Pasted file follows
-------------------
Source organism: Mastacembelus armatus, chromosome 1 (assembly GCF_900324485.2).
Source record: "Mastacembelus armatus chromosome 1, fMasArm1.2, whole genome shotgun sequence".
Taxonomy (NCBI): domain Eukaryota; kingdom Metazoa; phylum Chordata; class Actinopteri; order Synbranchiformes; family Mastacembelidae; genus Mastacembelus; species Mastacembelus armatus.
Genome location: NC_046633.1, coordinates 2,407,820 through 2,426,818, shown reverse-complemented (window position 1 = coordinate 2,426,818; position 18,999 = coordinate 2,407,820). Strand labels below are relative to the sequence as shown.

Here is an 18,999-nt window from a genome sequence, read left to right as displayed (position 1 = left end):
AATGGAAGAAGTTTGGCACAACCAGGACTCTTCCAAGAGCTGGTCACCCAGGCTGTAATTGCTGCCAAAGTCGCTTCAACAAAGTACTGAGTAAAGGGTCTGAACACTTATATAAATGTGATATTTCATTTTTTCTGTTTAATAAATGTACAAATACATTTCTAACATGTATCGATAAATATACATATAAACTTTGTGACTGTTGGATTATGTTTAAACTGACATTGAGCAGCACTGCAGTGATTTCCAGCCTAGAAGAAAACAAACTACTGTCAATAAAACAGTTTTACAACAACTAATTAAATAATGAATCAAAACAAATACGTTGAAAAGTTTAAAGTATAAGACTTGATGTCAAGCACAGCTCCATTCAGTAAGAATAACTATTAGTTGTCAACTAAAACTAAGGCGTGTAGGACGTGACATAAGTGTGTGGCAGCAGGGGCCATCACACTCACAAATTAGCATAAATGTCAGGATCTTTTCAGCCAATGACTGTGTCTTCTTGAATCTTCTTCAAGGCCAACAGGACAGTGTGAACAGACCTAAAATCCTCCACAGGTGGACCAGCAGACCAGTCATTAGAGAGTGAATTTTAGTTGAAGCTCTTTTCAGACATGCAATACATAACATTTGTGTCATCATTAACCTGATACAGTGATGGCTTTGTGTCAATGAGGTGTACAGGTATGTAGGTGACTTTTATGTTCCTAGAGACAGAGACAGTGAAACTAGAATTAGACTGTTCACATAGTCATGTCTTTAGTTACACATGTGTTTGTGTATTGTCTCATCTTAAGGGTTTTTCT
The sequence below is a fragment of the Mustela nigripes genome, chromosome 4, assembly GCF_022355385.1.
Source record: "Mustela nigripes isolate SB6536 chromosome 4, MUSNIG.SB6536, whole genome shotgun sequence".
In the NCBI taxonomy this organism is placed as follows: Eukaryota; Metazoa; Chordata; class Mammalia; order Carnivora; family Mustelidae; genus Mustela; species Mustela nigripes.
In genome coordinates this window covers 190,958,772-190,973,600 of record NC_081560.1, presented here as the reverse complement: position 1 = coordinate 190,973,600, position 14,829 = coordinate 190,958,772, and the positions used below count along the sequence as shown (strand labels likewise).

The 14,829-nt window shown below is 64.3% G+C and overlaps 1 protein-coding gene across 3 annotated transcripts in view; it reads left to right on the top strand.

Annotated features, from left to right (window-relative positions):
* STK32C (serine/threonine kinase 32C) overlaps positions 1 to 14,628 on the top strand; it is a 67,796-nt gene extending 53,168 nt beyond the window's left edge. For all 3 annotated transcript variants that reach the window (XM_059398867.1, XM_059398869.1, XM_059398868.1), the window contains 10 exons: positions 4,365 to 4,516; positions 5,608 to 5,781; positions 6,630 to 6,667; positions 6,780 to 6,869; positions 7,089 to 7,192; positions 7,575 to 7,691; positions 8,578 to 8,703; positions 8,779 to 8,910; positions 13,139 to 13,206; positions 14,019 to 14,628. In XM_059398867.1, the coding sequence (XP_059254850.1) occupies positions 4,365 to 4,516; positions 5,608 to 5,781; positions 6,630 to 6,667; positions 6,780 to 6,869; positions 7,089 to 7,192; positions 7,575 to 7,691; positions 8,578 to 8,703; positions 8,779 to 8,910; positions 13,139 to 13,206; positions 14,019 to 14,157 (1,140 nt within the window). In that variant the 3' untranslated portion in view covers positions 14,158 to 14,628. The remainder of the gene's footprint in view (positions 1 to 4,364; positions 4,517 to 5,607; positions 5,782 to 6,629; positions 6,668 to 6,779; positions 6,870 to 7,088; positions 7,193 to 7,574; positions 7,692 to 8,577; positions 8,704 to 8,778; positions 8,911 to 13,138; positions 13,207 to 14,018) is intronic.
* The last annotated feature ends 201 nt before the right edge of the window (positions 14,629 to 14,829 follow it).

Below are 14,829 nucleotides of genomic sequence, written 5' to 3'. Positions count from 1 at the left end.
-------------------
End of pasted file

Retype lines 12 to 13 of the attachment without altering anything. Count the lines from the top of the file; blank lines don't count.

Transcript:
Annotated features, from left to right (window-relative positions):
* STK32C (serine/threonine kinase 32C) overlaps positions 1 to 14,628 on the top strand; it is a 67,796-nt gene extending 53,168 nt beyond the window's left edge. For all 3 annotated transcript variants that reach the window (XM_059398867.1, XM_059398869.1, XM_059398868.1), the window contains 10 exons: positions 4,365 to 4,516; positions 5,608 to 5,781; positions 6,630 to 6,667; positions 6,780 to 6,869; positions 7,089 to 7,192; positions 7,575 to 7,691; positions 8,578 to 8,703; positions 8,779 to 8,910; positions 13,139 to 13,206; positions 14,019 to 14,628. In XM_059398867.1, the coding sequence (XP_059254850.1) occupies positions 4,365 to 4,516; positions 5,608 to 5,781; positions 6,630 to 6,667; positions 6,780 to 6,869; positions 7,089 to 7,192; positions 7,575 to 7,691; positions 8,578 to 8,703; positions 8,779 to 8,910; positions 13,139 to 13,206; positions 14,019 to 14,157 (1,140 nt within the window). In that variant the 3' untranslated portion in view covers positions 14,158 to 14,628. The remainder of the gene's footprint in view (positions 1 to 4,364; positions 4,517 to 5,607; positions 5,782 to 6,629; positions 6,668 to 6,779; positions 6,870 to 7,088; positions 7,193 to 7,574; positions 7,692 to 8,577; positions 8,704 to 8,778; positions 8,911 to 13,138; positions 13,207 to 14,018) is intronic.